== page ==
Transcortical and transsylvian corridors have been previously described as the main surgical approaches to the insula, but there is insufficient evidence to support one approach versus the other. The authors performed a cadaveric comparative study regarding insular exposure, surgical window and freedom, between the transcortical and transsylvian approaches (with and without cutting superficial sylvian bridging veins). Surgical anatomy and skull surface reference points to the different insular regions are also described.
Sixteen cadaveric specimens were embalmed with a customized formula to enhance neurosurgical simulation. Two different blocks were defined in the study: first, transsylvian without (TS) and with the superficial sylvian bridging veins cut (TSVC) and transcortical (TC) approaches to the insula were simulated in all (16) specimens. Insular surface exposure, surgical window and surgical freedom were calculated for each procedure and related to the Berger-Sanai insular glioma classification (Zones I–IV) in 10 specimens. Second, the venous drainage pattern and anatomical landmarks considered critical for surgical planning were studied in all specimens.
In the insular Zone I (anterior-superior), the TC approach provided the best insular exposure compared with both TS and TSVC. The surgical window obtained with the TC approach was also larger than that obtained with the TS. The TC approach provided 137% more surgical freedom than the TS approach. Only the TC corridor provided complete insular exposure. In Zone II (posterior-superior), results depended on the degree of opercular resection. Without resection of the precentral gyrus in the operculum, insula exposure, surgical windows and surgical freedom were equivalent. If the opercular cortex was resected, the insula exposure and surgical freedom obtained through the TC approach was greater to that of the other groups. In Zone III (posterior-inferior), the TC approach provided better surgical exposure than the TS, yet similar to the TSVC. The TC approach provided the best insular exposure, surgical window, and surgical freedom if components of Heschl’s gyrus were resected. In Zone IV (anterior-inferior), the TC corridor provided better exposure than both the TS and the TSVC. The surgical window was equivalent. Surgical freedom provided by the TC was greater than the TS approach. This zone was completely exposed only with the TC approach. A dominant anterior venous drainage was found in 87% of the specimens. In this group, 50% of the specimens had good alternative venous drainage. The sylvian fissure corresponded to the superior segment of the squamosal suture in 14 of 16 specimens. The foramen of Monro was 1.9 cm anterior and 4.42 cm superior to the external acoustic meatus. The M2 branch over the central sulcus of the insula became the precentral M4 (rolandic) artery in all specimens.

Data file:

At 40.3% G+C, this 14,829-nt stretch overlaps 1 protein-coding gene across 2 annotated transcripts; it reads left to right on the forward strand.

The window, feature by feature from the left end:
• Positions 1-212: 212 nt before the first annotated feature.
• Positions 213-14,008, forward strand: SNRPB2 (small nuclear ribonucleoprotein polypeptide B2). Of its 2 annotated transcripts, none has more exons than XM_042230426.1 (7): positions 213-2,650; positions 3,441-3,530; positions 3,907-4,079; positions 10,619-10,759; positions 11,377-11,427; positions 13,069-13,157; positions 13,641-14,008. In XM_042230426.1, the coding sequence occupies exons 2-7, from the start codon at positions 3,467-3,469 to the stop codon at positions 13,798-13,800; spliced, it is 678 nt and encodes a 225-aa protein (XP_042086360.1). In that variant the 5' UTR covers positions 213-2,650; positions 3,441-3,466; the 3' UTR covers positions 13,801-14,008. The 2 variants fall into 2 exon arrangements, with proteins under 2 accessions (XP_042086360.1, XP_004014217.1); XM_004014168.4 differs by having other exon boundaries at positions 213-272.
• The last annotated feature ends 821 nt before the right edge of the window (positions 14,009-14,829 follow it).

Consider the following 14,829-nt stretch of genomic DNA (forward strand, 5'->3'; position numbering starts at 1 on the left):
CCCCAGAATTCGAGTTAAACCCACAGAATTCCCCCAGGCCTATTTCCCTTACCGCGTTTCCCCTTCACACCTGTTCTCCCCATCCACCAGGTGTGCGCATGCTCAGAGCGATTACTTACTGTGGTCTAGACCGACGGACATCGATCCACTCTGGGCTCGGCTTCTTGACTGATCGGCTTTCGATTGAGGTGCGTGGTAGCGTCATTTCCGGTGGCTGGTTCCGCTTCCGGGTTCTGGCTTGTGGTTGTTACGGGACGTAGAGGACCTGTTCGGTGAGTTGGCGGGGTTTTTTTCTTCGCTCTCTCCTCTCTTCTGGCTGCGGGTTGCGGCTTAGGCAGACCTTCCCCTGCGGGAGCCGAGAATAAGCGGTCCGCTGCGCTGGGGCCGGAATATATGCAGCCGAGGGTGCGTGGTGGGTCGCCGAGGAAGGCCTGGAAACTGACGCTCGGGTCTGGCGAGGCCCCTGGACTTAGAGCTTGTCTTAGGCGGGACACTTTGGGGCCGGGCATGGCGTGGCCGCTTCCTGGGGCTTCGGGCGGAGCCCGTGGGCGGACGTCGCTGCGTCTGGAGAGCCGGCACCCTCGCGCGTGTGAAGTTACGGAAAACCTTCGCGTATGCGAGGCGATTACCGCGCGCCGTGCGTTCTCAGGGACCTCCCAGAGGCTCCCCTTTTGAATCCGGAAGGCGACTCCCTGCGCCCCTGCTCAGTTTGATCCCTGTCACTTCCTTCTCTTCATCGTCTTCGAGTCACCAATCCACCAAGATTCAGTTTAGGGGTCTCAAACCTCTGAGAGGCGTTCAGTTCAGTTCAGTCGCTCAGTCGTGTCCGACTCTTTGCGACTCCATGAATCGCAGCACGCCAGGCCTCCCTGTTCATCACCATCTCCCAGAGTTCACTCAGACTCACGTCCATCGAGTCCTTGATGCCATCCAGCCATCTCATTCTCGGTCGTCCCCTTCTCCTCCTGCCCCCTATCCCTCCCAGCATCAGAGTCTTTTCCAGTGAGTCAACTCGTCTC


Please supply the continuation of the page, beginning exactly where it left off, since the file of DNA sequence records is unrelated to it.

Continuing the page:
Overall, the TC approach to the insula provided better insula exposure and surgical freedom compared with the TS and the TSVC. Cortical and subcortical mapping is critical during the TC approach to the posterior zones (II and III), as the facial motor and somatosensory functions (Zone II) and language areas (Zone III) may be involved. The evidence provided in this study may help the neurosurgeon when approaching insular gliomas to achieve a greater extent of tumor resection via an optimal exposure.